MURDER BY DECREE, 1979
It is the autumn of 1888 and Jack the Ripper is terrorizing London’s Whitechapel district. A group of concerned citizens band together and approach Sherlock Holmes at his home on Baker Street to ask for his assistance in apprehending the dreaded Ripper as the police have gotten nowhere in their investigation. Holmes agrees to take the case, and with Dr. Watson, begins an investigation that will lead him to the highest echelons of power in the realm.
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“Murder By Decree” is an intriguing blend of fact and fiction, mixing the historic evidence of the Ripper murders with the always popular Sherlock Holmes and Dr. Watson characters. Arthur Conan Doyle never addressed the Ripper case in his contemporaneous Sherlock Holmes mysteries, but it was probably inevitable that a modern writer and director would do so. In fact, an earlier film, “A Study In Terror” (1965) had already covered this territory. It also pitted Sherlock Holmes against the Ripper and ended up pointing toward a member of the British aristocracy as the real killer, only to have his crime covered up to protect the powerful. In both films the real motive behind the murders is a high level political conspiracy not the random actions of a serial killer. As an interesting side note, in the same year “Murder By Decree” was made, “Time After Time” was released. That film combined H.G. Wells’ time machine concept with the Jack the Ripper murders. In it Wells himself, played by Malcolm McDowell, chases the Ripper into the late 20th century, after the murderer has found Wells’ time machine and used it to avoid capture. It seems there was a vogue for combining 19th century literary figures with the Ripper in the late ‘70s film industry.
The cast is headed by Christopher Plummer as Holmes and James Mason as Watson. They make a memorable duo, and are one Holmes & Watson team that it would have been good to see paired again. The two veteran actors play off of each other like old vaudeville partners, with Mason taking the role of stoic straight man to Plummer’s rakish and amusing Holmes. Each are comfortable in their roles and, as a result, funny together, as in the famous pea scene in which a distracted Watson doggedly chases a lone, surviving pea around his dinner plate only to have an exasperated Holmes crush it with his fork. Mason knows just how to play this scene for maximum effect and his reading of the line, “You squashed my pea ... yes, but squashing a fellow’s pea...” is classic.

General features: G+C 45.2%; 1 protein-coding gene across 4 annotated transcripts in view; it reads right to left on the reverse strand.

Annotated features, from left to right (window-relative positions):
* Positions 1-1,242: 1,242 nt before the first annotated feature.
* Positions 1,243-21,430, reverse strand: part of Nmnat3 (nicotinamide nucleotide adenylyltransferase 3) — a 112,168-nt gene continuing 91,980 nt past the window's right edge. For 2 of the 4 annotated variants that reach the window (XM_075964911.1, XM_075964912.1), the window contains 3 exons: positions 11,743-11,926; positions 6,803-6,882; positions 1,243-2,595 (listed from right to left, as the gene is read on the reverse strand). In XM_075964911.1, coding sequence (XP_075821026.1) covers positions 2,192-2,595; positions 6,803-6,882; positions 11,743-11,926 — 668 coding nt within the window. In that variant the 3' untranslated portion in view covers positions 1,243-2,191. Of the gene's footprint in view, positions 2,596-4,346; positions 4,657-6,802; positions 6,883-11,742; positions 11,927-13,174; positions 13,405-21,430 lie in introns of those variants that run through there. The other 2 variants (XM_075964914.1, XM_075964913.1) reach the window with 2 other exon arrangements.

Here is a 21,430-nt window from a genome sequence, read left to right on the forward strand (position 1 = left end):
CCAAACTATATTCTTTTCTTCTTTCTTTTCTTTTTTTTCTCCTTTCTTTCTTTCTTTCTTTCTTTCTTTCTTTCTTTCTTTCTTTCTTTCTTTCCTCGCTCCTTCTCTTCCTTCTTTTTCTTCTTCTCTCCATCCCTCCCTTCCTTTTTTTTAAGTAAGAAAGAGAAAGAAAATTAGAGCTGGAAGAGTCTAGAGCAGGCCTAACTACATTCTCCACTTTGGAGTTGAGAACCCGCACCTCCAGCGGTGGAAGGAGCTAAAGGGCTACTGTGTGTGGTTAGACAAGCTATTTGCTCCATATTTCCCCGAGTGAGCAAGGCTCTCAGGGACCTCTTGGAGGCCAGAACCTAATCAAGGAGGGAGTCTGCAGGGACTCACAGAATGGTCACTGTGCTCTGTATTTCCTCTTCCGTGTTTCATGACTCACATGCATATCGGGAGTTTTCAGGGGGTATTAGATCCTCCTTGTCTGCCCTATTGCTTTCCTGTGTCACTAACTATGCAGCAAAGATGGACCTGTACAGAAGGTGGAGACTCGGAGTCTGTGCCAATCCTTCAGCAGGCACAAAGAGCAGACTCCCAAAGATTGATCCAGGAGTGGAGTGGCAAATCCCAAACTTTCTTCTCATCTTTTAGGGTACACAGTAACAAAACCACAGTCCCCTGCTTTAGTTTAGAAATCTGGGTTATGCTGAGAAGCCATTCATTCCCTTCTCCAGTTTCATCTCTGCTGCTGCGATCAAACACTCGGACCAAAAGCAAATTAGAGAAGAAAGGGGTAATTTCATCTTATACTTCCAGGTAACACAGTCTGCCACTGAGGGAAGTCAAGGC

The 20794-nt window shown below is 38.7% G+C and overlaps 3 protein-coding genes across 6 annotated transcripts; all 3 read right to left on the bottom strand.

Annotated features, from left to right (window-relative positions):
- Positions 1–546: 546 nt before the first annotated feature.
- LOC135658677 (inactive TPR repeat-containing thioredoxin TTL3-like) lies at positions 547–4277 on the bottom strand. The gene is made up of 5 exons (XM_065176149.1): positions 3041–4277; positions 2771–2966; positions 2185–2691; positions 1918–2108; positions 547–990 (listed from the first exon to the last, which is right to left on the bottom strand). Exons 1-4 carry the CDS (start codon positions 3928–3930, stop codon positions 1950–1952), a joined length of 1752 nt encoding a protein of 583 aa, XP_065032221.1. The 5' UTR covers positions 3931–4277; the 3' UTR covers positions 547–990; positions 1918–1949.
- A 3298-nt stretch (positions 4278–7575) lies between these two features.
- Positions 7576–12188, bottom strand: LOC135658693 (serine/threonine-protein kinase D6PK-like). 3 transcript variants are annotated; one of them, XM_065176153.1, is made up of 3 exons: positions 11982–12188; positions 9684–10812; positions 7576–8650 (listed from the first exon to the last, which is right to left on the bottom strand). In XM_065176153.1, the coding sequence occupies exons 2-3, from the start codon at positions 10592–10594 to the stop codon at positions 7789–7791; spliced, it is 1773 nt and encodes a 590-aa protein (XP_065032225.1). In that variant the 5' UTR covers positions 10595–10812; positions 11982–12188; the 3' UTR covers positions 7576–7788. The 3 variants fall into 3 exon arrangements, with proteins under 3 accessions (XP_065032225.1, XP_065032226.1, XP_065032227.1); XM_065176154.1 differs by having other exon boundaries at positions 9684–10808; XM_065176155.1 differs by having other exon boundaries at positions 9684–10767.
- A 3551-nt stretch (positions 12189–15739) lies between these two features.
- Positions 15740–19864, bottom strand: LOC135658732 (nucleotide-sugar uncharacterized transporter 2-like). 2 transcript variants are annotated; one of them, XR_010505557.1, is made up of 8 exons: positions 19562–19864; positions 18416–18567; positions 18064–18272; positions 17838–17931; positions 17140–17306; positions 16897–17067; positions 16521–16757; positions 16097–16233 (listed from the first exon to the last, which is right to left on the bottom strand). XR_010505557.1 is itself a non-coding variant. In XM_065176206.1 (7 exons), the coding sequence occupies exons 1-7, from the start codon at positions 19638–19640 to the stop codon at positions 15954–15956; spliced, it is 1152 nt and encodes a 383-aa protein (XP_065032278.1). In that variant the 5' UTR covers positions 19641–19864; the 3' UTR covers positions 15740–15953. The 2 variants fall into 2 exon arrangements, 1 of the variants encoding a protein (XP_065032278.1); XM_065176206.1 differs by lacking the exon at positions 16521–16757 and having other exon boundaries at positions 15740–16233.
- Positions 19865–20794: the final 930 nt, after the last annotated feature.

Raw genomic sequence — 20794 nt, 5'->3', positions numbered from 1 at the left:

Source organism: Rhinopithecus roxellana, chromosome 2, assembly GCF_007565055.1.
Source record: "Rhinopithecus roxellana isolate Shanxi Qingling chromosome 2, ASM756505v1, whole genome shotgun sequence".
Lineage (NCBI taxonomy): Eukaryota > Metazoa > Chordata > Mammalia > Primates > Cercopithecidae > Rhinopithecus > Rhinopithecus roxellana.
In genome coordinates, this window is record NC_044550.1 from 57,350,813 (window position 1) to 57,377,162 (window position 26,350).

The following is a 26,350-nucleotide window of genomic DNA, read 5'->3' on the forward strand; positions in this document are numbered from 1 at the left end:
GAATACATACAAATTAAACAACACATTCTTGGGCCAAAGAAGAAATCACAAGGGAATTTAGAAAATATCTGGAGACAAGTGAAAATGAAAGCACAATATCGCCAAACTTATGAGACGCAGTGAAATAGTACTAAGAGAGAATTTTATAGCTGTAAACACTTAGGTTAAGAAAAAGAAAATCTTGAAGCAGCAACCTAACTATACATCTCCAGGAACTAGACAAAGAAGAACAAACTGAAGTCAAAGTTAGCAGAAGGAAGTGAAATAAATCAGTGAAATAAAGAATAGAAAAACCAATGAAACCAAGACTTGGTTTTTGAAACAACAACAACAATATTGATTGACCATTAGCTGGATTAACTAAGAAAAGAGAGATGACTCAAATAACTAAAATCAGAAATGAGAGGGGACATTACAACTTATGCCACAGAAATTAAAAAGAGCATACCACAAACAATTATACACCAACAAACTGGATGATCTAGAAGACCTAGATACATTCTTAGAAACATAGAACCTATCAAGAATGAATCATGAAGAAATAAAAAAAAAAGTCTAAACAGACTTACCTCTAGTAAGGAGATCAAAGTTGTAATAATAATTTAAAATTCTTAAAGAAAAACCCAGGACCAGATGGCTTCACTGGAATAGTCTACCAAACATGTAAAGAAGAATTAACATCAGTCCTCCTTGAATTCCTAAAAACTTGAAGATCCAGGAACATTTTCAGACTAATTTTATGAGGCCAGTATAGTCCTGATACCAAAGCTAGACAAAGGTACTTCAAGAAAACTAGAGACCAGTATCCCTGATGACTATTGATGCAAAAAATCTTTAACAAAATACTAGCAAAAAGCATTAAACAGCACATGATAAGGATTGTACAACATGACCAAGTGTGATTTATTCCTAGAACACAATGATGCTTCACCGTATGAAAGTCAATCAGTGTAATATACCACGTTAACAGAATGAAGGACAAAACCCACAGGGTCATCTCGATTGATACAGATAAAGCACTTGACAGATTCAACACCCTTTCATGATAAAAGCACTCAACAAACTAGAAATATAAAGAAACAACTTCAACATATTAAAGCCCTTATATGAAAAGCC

Further, Plummer is crucial to the transition in the mood of the film from the early light comedic tone taken in his scenes with Mason to the deeper emotional waters surrounding the Ripper’s victims and their plight. He moves easily between the two poles and evidences a genuine feeling for the women, and thus contributes enormously to making these two aspects of the film cohere in a way that they might not otherwise have done.
The rest of the cast is an impressive list of British and Canadian talent, Donald Sutherland as the sad eyed psychic, Robert Lees; British stage veteran Anthony Quayle as Sir Charles Warren, the duplicitous chief of Scotland Yard; and, John Gielgud as the Prime Minister. But it is Genevieve Bujold who stands out as the betrayed and abandoned Annie Crook, left to die in the dank recesses of a Victorian asylum. This is a wonderful example of how a gifted actor can be given just one scene in a film, and yet nail it so perfectly that they make an indelible impression. Every time I watch this film, I’m moved by Bujold’s raw and unmediated performance as a woman, not insane, but simply in deep pain over her forced separation from her child.
The colour cinematography by Canadian Reginald H. Morris, captures our idea of late 19th century London. The late night fog is drawn in a shadowy palette of dark blues, grays and blacks, the edges of the frames often blurred, and distorted camera angles used to invoke the nightmarish atmosphere surrounding the Whitechapel murders. The cinematography is appropriately lurid at times and richly textured at others, when presenting the comfortable upper middle class homes of London’s fashionable districts.
“Murder By Decree” builds convincingly to its bloody climax, but the long expositional scene between Holmes and the Prime Minister, which concludes the film, is anti-climactic. Clark attempts to explain everything that has gone before while leaving not one loose end, and it feels too long, too wordy and unnecessary after the narrative we have just witnessed. However, the film is still eminently worth watching for its intriguing story, its evocative depiction of 19th century London, and it’s memorable and surprisingly moving performances.